Zack Wheeler‘s spring debut set the prospect world abuzz as the right-hander showed elite stuff in two scoreless innings of work. Having seen him pitch twice for the Augusta GreenJackets in 2010, Wheeler’s outing is an example of projection blooming into production.
Reading through older reports while watching Hotel Transylvania left me looking for “The Zing”, or the moment when one becomes smitten with a prospect knowing he’ll be special. Wheeler provided one of those in 2010 when I wrote,
“Wheeler had a definite “wow” factor which the overwhelming majority of prospects simply do not have. Behind Julio Teheran, he’s the second best pitcher I have ever seen at the level and has true impact starter upside.”
Seeing Wheeler pitch in Grapefruit League action is an opportunity to reflect on memories from three seasons ago, and identify areas where he has grown.
In 2010, Wheeler suffered a cracked fingernail resulting in his throwing just 58 2/3 innings. While working to regain his arm strength, my first look at Wheeler was out of the bullpen where his fastball dominated South Atlantic League Hitters. At the time, I wrote,
“At 94-96 MPH, Wheeler’s fastball exploded on top of Sand Gnats hitters. His long stride created excellent downward plane with a touch of arm side fade. In this outing, he appeared to be rearing back trying to light up the radar gun instead of working to command the pitch.”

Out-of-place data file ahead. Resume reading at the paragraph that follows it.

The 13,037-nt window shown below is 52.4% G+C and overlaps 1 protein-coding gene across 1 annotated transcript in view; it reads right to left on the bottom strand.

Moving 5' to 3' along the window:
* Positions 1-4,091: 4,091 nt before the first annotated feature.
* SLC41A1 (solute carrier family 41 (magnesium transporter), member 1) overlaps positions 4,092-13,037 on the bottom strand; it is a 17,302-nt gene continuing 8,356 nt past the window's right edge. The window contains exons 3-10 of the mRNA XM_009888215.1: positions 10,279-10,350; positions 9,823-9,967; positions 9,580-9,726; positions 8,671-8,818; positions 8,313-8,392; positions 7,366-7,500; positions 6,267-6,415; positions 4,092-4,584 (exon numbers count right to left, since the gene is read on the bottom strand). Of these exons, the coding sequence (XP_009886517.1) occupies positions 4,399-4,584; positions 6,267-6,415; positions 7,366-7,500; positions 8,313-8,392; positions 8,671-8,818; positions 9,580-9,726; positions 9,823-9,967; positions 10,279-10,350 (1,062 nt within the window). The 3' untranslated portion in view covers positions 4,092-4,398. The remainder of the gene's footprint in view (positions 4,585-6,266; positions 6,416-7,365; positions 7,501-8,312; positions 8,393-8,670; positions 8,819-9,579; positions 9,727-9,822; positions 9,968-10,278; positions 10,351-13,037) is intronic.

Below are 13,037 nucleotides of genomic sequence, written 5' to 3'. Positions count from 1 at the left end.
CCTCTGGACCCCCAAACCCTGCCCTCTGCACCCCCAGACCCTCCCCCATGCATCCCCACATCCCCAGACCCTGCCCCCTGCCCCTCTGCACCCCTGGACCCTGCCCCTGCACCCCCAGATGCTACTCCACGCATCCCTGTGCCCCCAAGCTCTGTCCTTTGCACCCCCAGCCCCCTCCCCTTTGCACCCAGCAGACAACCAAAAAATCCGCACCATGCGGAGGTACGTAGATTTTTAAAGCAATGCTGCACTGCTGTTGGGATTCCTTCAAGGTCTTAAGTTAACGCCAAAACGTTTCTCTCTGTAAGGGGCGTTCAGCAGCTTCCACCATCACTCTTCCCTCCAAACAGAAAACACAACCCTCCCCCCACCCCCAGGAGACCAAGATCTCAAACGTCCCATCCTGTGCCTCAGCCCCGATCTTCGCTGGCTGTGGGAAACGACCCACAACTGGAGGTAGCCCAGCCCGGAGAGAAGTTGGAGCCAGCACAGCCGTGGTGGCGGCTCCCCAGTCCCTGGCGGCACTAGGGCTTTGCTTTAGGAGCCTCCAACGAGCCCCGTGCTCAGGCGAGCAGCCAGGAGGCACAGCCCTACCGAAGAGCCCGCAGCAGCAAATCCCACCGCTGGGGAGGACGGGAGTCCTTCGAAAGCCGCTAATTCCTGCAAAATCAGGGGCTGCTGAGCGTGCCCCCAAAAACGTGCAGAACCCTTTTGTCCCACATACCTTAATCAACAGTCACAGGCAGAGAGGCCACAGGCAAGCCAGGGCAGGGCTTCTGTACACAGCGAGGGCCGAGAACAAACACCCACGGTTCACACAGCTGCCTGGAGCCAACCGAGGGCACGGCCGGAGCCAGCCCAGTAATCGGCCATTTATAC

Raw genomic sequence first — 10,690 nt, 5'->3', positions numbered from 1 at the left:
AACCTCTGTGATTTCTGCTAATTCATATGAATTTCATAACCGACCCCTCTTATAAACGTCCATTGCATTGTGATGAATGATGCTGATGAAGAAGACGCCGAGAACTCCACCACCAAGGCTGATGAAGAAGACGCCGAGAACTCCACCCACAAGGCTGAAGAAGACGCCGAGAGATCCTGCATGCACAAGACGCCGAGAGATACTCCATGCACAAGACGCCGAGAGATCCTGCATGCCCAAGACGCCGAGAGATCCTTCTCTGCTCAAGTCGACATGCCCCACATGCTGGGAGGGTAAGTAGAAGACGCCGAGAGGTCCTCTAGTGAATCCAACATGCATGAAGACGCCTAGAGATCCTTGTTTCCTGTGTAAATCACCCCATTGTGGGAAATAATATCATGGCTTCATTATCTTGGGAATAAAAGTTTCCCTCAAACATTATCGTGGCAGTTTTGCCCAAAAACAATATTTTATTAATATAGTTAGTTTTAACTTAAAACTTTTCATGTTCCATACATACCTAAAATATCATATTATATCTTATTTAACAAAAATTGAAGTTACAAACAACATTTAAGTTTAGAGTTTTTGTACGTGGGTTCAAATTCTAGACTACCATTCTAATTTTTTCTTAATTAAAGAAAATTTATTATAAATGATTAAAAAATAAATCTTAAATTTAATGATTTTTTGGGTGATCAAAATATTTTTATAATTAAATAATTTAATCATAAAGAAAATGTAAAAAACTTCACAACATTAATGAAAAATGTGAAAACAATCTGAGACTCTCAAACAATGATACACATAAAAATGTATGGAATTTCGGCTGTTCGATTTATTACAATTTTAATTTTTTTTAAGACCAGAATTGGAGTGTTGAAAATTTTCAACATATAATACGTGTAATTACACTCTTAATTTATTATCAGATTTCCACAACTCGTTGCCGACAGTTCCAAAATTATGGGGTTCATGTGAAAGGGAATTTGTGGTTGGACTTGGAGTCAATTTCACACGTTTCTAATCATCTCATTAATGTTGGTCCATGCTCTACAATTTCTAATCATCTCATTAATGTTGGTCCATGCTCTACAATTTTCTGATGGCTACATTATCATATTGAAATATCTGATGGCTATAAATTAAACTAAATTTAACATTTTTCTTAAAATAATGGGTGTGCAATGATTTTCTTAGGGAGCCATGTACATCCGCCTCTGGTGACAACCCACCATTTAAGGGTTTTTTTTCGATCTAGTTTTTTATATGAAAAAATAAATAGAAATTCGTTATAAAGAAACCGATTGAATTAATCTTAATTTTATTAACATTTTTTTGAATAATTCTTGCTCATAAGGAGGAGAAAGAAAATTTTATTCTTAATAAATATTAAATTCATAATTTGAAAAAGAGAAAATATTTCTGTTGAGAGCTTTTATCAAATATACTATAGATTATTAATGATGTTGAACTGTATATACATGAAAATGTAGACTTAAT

A couple of weeks later, I was afforded a second look at Wheeler as a starter. Over multiple innings, Wheeler’s fastball sat at 92-94 MPH. For the level, it was still elite velocity, but not nearly as impressive as when he threw with max effort.
Fast forward to 2013 and Wheeler frequently popped 96 MPH on the radar gun with ease — Especially from the stretch. Anything 92-94 was a two-seam fastball, and Wheeler was able to maintain both the downward plane and arm side fade (See his Bryce Harper sequence) from early in his development.
Wheeler’s curveball was also improved from the inconsistent breaking pitch scouted in 2010.
“Thrown in the low-80′s, Wheeler’s curveball is a harder offering than I normally see at the level. With tight, sharp break, the pitch exhibits wipeout potential in the bullpen. although he hung it a couple of times in game action, Wheeler creates plenty of depth with enough glove side run to make it more of a 11-5 offering.”
In his start, the curveball was even less impressive as Wheeler struggled to command the pitch while presenting with decreased velocity.
Against the Nationals, Wheeler’s curveball was more of a true, 12-6 offering instead of presenting with “slurvy” movement. He paired it with an upper-80′s slider not seen in 2010. It’s a true power stuff, but don’t forget about his changeup. It showed potential in Single-A and will be a legitimate fourth pitch at the Major League level.
Beyond Wheeler’s arsenal, adjustments to mechanics and tempo have ironed out any rough spots in his delivery. The pause in his leg kick seen in 2010 is gone. A bit of “whippy” arm action in the back of his delivery is now smooth and easy. Wheeler’s finish carries his momentum through the pitch where he had a tendency to recoil just three seasons ago.
The New York Mets open the season with three starters who missed significant time in 2012 due to injury. With Collin McHugh and Jenrry Mejia in the mix for starts should an injury occur, the organization can afford to be patient with Wheeler.
However, their new affiliate in Las Vegas muddles the picture as the Blue Jays made a habit of jumping pitching prospects from Double-A to Toronto to avoid one of the worst pitcher’s environment in minor league baseball. So while starting the arbitration clock of the organization’s best prospect makes little sense from a financial standpoint, a trial by fire approach may be best for his development as a pitcher.
Hat tip to Jeff Zimmerman for his help pulling the gif.